A rhyme is a repetition of sounds that are similar in the ending syllable with other words. It is often used in songs, poems, and other artistic forms. It sounds like music to the ears when used properly in a written or spoken word. If you ever find yourself wanting to start writing poems it is good to start with basic rhymes. On the other hand, if you are an aspiring songwriter or singer, rhymes make it easier to make a sound or a chorus that can easily capture your audience’s attention. It is all about putting your artistic touch in every rhyme.
Find a wide variety of rhyming poems here at 1Love Poems and be inspired to write your own.
Catch A Little Rhyme – Poem by Eve Merriam
Once upon a time
I caught a little rhyme
I set it on the floor
but it ran right out the door
I chased it on my bicycle
but it melted to an icicle
I scooped it up in my hat
but it turned into a cat
I caught it by the tail
but it stretched into a whale
I followed it in a boat
but it changed into a goat
When I fed it tin and paper
it became a tall skyscraper
Then it grew into a kite
Counting-Out Rhyme – Poem by Edna St. Vincent Millay
Silver bark of beech, and sallow
Bark of yellow birch and yellow
Twig of willow.
Stripe of green in moosewood maple,
Colour seen in leaf of apple,
Bark of popple.
Wood of popple pale as moonbeam,
Wood of oak for yoke and barn-beam,
Wood of hornbeam.
Silver bark of beech, and hollow
Stem of elder, tall and yellow
Twig of willow.
The Dark Girl’s Rhyme – Poem by Dorothy Parker
Who was there had seen us
Wouldn’t bid him run?
Heavy lay between us
All our sires had done.
There he was, a-springing
Of a pious race,
Setting hags a-swinging
In a market-place;
Sowing turnips over
Where the poppies lay;
Looking past the clover,
Adding up the hay;
Shouting through the Spring song,
Clumping down the sod;
Toadying, in sing-song,
To a crabbed god.
There I was, that came of
Folk of mud and name-
I that had my name of
Them without a name.
Up and down a mountain
Streeled my silly stock;
Passing by a fountain,
Wringing at a rock;
Throwing back their heads,
Fiddling for their dinners,
Kissing for their beds.
Not a one had seen us
Wouldn’t help him flee.
Angry ran between us
Blood of him and me.
How shall I be mating
Who have looked above-
Living for a hating,
Dying of a love?
Rhyme Against Living – Poem by Dorothy Parker
If wild my breast and sore my pride,
I bask in dreams of suicide;
If cool my heart and high my head,
I think, ‘How lucky are the dead! ‘
A Ballad Of Nursery Rhyme – Poem by Robert Graves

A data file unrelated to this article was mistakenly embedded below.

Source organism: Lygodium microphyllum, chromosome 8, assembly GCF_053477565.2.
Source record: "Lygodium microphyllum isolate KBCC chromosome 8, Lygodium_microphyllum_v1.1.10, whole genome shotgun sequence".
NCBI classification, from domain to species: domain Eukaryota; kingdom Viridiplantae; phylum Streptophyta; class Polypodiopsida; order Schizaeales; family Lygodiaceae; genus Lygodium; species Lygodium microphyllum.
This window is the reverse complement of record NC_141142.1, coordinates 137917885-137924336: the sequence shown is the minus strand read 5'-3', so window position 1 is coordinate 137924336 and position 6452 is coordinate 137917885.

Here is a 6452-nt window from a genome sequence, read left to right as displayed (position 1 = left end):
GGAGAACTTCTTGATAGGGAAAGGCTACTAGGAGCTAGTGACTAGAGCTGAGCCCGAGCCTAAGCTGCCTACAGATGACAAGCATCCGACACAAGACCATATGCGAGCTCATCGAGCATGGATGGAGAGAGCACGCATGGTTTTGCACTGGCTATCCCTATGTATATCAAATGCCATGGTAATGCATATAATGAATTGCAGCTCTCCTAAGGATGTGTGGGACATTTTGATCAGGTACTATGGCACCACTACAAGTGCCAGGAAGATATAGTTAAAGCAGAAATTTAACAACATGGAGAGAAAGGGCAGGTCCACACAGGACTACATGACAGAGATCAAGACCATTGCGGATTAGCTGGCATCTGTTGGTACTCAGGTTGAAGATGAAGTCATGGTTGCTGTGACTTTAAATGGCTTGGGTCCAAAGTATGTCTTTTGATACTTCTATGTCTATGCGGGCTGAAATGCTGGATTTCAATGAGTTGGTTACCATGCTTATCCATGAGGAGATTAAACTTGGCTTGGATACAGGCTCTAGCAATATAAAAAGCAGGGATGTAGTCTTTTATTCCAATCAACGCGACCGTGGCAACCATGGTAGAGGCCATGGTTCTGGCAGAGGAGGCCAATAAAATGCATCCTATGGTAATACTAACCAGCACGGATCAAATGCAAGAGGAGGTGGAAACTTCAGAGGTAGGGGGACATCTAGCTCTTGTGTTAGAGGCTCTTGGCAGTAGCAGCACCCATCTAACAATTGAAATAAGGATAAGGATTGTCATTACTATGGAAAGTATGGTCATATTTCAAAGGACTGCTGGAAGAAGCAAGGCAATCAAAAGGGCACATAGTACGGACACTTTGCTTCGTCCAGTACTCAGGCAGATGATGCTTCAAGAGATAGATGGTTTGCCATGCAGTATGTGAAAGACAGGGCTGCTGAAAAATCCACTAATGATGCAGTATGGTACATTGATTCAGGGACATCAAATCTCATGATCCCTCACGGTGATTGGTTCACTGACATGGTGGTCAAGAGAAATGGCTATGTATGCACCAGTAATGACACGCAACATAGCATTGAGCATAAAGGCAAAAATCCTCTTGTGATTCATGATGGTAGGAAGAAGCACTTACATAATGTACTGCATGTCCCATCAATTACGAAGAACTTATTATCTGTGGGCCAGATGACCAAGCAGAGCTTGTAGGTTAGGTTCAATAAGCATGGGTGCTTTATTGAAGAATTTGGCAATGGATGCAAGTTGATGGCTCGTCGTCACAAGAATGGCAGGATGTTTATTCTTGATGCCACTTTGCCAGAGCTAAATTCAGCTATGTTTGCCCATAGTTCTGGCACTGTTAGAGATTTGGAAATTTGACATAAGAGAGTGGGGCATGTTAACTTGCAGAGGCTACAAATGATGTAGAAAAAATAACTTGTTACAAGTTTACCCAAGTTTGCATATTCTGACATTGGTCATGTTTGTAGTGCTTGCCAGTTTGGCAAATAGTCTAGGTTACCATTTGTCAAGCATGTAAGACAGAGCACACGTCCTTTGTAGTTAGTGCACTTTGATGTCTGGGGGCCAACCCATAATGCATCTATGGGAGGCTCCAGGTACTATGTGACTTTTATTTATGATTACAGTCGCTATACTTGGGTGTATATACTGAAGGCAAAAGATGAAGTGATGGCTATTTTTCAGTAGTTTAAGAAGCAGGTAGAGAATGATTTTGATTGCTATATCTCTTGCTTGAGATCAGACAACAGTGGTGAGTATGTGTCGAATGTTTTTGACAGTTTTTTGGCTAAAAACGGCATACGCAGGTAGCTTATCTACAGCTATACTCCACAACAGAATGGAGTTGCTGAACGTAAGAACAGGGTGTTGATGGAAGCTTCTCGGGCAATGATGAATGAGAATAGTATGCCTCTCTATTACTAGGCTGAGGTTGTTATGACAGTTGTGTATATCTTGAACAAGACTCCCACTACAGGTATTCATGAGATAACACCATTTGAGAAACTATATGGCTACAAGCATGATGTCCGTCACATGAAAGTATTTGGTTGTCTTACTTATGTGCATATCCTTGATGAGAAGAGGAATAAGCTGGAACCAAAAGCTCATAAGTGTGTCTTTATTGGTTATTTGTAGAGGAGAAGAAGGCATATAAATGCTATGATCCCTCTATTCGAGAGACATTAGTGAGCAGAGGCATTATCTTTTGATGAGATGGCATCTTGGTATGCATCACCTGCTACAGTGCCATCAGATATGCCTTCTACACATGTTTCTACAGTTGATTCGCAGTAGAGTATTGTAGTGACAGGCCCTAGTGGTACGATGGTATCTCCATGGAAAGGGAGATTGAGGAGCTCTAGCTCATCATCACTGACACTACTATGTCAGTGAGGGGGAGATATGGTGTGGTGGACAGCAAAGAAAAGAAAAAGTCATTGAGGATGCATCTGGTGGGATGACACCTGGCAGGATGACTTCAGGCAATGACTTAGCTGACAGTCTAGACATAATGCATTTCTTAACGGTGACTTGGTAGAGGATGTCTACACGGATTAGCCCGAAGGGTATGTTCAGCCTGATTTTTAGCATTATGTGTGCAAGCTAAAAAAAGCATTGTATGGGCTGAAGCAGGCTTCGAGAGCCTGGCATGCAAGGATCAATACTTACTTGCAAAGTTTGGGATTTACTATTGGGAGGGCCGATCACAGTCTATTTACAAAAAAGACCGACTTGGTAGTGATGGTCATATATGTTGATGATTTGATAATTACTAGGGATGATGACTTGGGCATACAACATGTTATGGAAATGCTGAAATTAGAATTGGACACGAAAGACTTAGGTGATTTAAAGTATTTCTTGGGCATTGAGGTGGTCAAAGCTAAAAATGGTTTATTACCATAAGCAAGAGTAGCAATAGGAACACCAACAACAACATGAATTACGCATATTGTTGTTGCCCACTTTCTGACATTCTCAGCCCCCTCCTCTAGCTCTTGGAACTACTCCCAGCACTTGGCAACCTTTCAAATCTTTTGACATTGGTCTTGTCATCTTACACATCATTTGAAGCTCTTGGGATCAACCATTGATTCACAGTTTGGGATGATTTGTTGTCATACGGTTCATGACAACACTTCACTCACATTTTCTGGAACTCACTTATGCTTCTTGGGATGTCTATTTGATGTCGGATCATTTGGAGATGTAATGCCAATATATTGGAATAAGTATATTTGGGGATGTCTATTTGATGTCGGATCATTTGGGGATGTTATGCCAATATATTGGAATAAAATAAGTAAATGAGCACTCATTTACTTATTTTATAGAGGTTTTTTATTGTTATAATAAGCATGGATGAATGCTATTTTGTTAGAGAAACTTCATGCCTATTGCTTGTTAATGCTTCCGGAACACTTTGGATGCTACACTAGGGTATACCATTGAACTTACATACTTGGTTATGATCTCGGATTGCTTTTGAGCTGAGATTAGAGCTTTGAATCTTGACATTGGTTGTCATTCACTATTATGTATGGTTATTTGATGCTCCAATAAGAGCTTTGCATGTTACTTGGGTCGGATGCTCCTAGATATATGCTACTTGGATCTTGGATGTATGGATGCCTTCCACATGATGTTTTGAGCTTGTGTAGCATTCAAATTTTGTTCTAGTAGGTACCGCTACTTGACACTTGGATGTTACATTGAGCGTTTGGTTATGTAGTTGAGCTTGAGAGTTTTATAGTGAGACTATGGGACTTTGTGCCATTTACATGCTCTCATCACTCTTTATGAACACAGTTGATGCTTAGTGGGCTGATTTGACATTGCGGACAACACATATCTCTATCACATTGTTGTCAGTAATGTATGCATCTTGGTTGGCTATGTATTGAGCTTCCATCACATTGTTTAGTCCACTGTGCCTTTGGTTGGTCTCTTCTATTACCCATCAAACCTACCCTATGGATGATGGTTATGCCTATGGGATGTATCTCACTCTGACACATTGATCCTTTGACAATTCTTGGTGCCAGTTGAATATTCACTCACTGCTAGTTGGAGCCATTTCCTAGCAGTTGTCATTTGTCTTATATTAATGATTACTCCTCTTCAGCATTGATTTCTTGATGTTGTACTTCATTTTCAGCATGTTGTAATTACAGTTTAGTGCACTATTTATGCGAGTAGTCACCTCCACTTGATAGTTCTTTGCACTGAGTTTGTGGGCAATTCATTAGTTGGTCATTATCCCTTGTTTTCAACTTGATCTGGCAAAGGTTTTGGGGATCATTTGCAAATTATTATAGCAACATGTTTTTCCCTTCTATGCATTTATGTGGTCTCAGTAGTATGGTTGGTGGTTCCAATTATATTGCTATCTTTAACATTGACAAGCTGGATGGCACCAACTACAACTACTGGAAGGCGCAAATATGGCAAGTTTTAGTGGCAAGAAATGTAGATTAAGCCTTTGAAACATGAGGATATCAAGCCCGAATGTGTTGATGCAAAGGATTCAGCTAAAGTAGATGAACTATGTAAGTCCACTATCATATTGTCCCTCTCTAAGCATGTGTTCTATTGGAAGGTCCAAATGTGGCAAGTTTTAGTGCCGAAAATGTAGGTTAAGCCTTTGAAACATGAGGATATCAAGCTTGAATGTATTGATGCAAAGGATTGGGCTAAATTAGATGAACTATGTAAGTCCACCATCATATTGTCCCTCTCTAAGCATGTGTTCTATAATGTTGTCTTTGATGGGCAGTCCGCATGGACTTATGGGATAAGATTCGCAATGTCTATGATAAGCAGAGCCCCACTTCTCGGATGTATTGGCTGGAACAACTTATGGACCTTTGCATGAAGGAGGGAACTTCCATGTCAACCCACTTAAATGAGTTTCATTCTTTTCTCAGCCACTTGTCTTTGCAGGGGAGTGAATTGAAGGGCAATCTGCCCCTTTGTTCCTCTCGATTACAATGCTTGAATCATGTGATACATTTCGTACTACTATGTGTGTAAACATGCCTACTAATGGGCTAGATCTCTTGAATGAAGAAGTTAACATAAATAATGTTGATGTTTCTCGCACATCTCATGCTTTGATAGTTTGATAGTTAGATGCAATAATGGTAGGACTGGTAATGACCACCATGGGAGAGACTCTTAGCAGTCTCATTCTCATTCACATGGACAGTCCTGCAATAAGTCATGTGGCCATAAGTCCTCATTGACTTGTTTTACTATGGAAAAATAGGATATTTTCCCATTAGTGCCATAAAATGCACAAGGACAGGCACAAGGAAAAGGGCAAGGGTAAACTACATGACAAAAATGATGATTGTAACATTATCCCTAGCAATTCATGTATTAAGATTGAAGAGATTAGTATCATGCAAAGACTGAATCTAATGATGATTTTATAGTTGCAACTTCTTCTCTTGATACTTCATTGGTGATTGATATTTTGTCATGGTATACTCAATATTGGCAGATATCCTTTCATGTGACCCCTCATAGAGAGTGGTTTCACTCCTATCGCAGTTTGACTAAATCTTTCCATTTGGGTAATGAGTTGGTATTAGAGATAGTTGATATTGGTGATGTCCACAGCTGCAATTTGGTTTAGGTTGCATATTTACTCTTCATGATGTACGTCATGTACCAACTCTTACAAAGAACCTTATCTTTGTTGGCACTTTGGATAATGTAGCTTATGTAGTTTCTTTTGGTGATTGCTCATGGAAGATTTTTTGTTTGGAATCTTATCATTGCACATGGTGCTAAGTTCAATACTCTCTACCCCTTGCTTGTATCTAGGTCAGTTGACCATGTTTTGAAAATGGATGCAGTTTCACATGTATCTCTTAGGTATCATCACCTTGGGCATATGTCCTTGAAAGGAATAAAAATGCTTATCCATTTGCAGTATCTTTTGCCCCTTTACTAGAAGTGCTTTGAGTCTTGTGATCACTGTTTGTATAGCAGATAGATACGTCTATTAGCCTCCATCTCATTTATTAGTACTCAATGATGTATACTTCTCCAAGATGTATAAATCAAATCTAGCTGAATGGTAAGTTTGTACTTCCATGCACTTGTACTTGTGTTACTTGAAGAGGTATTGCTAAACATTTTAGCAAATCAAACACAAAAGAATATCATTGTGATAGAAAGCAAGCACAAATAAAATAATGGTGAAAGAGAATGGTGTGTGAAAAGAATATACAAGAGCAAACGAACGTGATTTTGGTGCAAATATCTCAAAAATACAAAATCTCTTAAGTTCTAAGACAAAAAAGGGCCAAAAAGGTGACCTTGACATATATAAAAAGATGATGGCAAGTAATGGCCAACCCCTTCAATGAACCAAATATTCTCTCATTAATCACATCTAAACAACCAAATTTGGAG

Strawberries that in gardens grow
Are plump and juicy fine,
But sweeter far as wise men know
Spring from the woodland vine.
No need for bowl or silver spoon,
Sugar or spice or cream,
Has the wild berry plucked in June
Beside the trickling stream.
One such to melt at the tongue’s root,
Confounding taste with scent,
Beats a full peck of garden fruit:
Which points my argument.
May sudden justice overtake
And snap the froward pen,
That old and palsied poets shake
Against the minds of men;
Blasphemers trusting to hold caught
In far-flung webs of ink
The utmost ends of human thought,
Till nothing’s left to think.
But may the gift of heavenly peace
And glory for all time
Keep the boy Tom who tending geese
First made the nursery rhyme.
By the brookside one August day,
Using the sun for clock,
Tom whiled the languid hours away
Beside his scattering flock,
Carving with a sharp pointed stone
On a broad slab of slate
The famous lives of Jumping Joan,
Dan Fox and Greedy Kate;
Rhyming of wolves and bears and birds,
Spain, Scotland, Babylon,
That sister Kate might learn the words
To tell to Toddling John.
But Kate, who could not stay content
To learn her lesson pat,
New beauty to the rough lines lent
By changing this or that;
And she herself set fresh things down
In corners of her slate,
Of lambs and lanes and London Town.
God’s blessing fall on Kate!
The baby loved the simple sound,
With jolly glee he shook,
And soon the lines grew smooth and round
Like pebbles in Tom’s brook,
From mouth to mouth told and retold
By children sprawled at ease
Before the fire in winter’s cold,
In June beneath tall trees;
Till though long lost are stone and slate,
Though the brook no more runs,
And dead long time are Tom, John, Kate,
Their sons and their sons’ sons;
Yet, as when Time with stealthy tread
Lays the rich garden waste,
The woodland berry ripe and red
Fails not in scent or taste,
So these same rhymes shall still be told
To children yet unborn,
While false philosophy growing old
Fades and is killed by scorn.